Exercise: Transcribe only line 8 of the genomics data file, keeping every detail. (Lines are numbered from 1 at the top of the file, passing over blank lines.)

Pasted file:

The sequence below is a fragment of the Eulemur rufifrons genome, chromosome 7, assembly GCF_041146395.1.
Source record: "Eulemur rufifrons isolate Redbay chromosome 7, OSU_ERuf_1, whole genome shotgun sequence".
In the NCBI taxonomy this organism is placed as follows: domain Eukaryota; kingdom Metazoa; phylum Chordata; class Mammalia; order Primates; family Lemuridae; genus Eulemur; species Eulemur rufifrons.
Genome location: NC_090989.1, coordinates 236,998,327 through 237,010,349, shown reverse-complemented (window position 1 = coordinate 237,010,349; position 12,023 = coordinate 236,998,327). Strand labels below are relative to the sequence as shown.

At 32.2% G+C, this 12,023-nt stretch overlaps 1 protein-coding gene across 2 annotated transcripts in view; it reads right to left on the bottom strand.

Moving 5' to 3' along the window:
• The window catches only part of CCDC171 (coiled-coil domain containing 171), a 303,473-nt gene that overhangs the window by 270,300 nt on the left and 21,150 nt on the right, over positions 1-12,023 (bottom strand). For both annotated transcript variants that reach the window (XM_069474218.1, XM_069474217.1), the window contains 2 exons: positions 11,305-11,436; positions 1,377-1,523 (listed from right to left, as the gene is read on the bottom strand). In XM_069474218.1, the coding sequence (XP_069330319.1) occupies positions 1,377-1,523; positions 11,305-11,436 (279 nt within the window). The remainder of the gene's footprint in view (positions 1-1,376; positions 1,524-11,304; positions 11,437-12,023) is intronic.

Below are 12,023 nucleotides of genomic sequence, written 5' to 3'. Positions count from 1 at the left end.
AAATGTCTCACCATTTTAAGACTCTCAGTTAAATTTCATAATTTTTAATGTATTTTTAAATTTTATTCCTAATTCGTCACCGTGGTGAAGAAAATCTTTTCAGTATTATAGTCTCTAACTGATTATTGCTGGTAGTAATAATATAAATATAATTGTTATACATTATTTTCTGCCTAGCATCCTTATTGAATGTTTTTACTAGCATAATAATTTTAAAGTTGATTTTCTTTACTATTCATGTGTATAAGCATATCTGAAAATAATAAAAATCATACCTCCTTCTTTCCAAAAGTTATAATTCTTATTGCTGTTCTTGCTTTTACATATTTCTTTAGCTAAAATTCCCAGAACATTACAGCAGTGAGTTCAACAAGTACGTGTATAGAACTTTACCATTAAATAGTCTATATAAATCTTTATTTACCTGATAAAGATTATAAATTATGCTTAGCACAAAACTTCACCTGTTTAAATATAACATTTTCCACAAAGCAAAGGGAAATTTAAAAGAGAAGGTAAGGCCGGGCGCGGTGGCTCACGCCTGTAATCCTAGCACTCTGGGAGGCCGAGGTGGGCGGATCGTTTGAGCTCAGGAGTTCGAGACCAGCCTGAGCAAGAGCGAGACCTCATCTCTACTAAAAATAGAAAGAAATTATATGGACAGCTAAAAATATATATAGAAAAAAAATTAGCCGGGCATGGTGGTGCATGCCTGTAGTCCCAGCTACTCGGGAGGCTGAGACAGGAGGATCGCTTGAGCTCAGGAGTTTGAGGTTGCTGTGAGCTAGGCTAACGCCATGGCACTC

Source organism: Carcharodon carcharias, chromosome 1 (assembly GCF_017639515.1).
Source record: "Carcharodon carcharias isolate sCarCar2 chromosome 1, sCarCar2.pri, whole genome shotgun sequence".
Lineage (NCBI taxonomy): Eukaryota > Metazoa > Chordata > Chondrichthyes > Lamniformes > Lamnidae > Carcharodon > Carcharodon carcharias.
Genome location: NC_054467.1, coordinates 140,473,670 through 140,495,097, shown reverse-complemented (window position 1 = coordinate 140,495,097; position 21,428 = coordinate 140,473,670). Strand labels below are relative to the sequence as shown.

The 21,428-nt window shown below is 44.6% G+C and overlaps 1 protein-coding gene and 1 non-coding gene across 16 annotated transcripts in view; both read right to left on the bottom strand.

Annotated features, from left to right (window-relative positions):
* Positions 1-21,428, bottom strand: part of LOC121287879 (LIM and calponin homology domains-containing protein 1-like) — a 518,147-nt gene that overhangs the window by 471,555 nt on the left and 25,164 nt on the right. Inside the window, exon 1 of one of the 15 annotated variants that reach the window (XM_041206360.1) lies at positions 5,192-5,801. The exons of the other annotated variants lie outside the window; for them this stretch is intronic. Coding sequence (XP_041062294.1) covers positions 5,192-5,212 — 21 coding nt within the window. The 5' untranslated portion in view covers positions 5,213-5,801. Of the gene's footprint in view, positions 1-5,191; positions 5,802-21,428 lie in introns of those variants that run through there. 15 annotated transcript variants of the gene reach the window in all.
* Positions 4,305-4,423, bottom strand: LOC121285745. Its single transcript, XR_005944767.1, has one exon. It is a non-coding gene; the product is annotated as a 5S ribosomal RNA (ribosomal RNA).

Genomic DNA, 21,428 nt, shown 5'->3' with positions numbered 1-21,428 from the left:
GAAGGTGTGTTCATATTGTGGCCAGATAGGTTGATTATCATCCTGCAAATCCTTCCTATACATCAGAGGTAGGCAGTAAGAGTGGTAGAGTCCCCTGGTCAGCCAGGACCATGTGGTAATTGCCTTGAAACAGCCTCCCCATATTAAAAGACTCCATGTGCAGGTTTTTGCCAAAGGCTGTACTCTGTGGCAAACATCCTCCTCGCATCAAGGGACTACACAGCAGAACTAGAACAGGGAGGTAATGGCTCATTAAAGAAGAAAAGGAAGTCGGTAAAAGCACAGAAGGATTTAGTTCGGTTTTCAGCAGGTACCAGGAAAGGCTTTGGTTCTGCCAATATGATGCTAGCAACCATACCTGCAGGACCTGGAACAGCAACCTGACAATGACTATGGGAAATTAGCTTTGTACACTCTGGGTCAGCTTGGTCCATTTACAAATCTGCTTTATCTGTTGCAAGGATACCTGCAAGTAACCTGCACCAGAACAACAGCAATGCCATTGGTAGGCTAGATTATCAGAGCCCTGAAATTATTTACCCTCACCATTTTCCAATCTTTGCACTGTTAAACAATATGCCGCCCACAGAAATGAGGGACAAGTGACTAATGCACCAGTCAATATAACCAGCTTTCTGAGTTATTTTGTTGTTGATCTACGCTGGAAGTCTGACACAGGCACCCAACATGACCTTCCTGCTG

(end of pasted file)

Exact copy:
Below are 12,023 nucleotides of genomic sequence, written 5' to 3'. Positions count from 1 at the left end.